Red wrote on Dec 10, 2013, 14:53:
Devinoch wrote on Dec 10, 2013, 14:46:Isn't arena mode supposed to address the balance concern? At least in the sense that your deck is equal relative to others' decks because everyone is playing from a random pool instead of a pay-to-win collection?
Hearthstone has potential, but...
Arena mode has its own special collection of problems. The way the system works is you're picking one of three random cards to add to your deck. The first problem is that the normal "2 of any card to a deck" rule doesn't apply, letting players get 3-4 of some incredibly powerful class cards. The second problem is that many of the cards are designed to be combined with others, and on their own, they aren't very good, so many times you'll be going "man, I wish I had taken that other card four picks ago" when you're drafting. The third and final problem is that I'm fairly certain that Arena players are getting put up against any player looking for a game (although I don't know this for certain), meaning you'll end up playing against preconstructed decks now and again.
Also, keep in mind, you're also stuck with picking one of three randomly selected hero classes at the beginning of an arena run. And the classes are NOT well balanced right now. The class abilities are disproportionate to a fault - the Mage's ability is better than everyone else's, the majority of them have an immediate impact on the game, with Paladin's being the least useful and Shaman's right in at second least useful (because Shamans summon things at random!). This is also pretty true for card pools - things like Flamestrike are a Mage COMMON, as is Fireball meaning they're pretty much guaranteed to see a heavy amount of removal during a draft, where, say, a Priest may only see some of their targeted removal at the same time as a great creature, because they're rare cards.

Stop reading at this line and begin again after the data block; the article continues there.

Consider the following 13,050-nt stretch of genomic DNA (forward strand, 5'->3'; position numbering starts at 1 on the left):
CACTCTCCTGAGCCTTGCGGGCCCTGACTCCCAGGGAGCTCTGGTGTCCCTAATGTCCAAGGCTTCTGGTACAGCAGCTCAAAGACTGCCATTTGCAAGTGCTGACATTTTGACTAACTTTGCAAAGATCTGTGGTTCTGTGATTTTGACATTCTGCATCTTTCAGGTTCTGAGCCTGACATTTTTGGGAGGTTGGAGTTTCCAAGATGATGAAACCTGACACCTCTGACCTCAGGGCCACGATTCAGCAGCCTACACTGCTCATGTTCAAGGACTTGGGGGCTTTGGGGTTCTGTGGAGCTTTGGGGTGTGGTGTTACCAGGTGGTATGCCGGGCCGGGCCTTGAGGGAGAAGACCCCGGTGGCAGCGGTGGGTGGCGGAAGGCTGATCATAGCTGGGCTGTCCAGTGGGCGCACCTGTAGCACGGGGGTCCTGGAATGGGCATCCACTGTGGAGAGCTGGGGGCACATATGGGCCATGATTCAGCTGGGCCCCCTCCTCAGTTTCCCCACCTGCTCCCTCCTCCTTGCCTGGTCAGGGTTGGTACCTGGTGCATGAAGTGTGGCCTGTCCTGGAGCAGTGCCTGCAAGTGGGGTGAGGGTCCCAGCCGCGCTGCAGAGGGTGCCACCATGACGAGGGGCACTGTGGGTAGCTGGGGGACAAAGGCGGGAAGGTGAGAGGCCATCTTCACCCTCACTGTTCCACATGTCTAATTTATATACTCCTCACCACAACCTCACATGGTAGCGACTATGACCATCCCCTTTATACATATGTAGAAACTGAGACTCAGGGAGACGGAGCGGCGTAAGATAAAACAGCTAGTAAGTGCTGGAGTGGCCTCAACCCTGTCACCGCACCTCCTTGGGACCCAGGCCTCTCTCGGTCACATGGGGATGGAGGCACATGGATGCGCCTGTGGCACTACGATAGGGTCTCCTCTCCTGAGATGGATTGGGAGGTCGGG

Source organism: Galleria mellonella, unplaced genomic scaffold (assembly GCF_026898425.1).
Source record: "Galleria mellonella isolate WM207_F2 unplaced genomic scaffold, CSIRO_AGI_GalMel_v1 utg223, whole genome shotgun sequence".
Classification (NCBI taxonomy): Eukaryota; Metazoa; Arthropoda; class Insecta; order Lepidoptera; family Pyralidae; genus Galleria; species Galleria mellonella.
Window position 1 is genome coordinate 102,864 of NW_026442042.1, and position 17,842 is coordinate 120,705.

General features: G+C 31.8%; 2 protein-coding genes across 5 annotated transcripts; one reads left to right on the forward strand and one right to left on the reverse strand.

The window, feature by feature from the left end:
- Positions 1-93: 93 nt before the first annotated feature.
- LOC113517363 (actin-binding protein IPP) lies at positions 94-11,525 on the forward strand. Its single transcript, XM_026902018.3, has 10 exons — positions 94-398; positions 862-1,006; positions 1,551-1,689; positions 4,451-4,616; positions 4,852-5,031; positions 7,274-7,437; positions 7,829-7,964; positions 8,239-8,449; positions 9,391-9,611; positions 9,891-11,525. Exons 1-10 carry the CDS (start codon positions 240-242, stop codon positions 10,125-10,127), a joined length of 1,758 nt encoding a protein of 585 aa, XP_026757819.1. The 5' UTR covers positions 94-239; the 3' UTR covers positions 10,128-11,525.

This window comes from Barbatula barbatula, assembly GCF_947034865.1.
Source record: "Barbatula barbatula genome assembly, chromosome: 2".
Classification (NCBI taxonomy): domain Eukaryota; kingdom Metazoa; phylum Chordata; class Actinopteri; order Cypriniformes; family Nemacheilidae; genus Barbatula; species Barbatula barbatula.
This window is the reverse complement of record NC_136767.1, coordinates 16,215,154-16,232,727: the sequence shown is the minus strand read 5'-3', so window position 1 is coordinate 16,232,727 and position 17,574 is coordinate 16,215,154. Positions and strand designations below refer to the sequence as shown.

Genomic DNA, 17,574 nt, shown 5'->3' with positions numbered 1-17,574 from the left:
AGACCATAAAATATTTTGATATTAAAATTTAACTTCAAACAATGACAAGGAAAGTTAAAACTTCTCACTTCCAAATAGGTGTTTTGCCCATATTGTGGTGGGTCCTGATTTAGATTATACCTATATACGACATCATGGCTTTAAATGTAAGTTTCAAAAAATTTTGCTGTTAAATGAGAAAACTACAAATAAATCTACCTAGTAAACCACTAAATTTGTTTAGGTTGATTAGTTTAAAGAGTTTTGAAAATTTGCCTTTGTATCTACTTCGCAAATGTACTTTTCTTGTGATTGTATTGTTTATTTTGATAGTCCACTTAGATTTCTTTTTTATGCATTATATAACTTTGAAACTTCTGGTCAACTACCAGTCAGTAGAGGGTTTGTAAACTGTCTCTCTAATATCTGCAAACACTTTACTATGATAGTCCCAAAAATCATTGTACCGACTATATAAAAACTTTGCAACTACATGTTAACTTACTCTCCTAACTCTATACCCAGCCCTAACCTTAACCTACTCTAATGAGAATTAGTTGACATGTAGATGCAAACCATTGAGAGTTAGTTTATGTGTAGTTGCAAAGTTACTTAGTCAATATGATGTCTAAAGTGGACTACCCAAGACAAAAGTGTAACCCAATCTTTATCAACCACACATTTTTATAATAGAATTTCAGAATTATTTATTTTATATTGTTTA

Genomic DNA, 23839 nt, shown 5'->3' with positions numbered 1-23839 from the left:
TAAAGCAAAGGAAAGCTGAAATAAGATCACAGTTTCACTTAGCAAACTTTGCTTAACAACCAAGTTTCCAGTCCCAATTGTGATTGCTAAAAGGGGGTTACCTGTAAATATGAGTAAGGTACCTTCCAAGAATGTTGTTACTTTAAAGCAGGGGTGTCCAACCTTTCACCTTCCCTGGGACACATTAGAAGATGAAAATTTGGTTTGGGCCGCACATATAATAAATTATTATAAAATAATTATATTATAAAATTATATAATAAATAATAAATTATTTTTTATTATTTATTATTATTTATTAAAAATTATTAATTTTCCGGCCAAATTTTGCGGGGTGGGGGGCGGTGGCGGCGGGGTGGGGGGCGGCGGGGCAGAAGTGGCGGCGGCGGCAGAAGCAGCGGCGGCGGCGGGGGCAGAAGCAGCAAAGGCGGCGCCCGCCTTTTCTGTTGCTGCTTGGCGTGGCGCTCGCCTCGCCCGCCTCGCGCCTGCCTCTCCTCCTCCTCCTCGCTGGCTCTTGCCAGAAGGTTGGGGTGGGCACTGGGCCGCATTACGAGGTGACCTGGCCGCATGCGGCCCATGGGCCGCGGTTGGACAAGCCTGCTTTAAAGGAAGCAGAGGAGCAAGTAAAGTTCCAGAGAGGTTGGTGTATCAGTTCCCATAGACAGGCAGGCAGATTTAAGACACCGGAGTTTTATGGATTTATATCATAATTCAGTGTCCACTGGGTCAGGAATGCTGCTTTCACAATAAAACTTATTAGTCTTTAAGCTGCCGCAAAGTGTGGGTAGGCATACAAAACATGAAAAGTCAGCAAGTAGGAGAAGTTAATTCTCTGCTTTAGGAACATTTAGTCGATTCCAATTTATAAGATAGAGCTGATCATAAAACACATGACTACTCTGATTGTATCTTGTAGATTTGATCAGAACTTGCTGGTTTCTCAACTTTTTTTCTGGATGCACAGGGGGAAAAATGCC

And, like any thing when you're drafting from a pool, some pools are way better than others. Sometimes I'll end up getting a draft pool with 8 rares and a legendary, most times I'll end up with a pool of 5 rares, and in many cases, the worst possible rares. Also, when you're drafting in, say, Magic, you have 8 people, and a pack has more than 8 cards, so when you take your first card, you know you're going to see another card from that same pack, and can plan a bit around that. It also contributes to knowing what you're going to get in packs two and three, because the information you give to your drafting neighbors is relevant. Here, all drafting is done in a vacuum.
Balancing eight different classes and a "neutral" pool is a pain in the ass, and I don't envy them the job, but right now, it's pretty radically clear that some classes are way better than others.
I'd love to see their data, because right now, I'd wager the three top classes are, in order, Mage, Priest, Hunter, and the bottom three classes are, in order, Rogue, Paladin, Shaman.
Shamans rely on getting better than average results on random cards, as well as not overcommitting (Overload is a mechanic that double punishes for mistakes...), Paladins have the least relevant class ability and very limited removal, and Rogues, well, Rogues apparently used to be awesome and then got nerfed to the ground because they were out of control, but I wasn't in the beta at that point. Compare that to Mages, who can trigger their own enrage characters immediately, pick off smaller creatures, whittle away at larger creatures, or repeatedly just wipe the opponent's board.
When I pick Mage from the arena pool, I usually win 4 to 9 games. When I see a choice between Rogue, Shaman and Paladin, I sigh and prepare to go 0-3, regardless of how well I put a deck together. The basic class commons for Mages, Priests and Hunters are just significantly better than the class commons for other classes.
Cliff "Devinoch" Hicks
Host of the Starlight Society Podcasthttp://tinyurl.com/starlightsociety/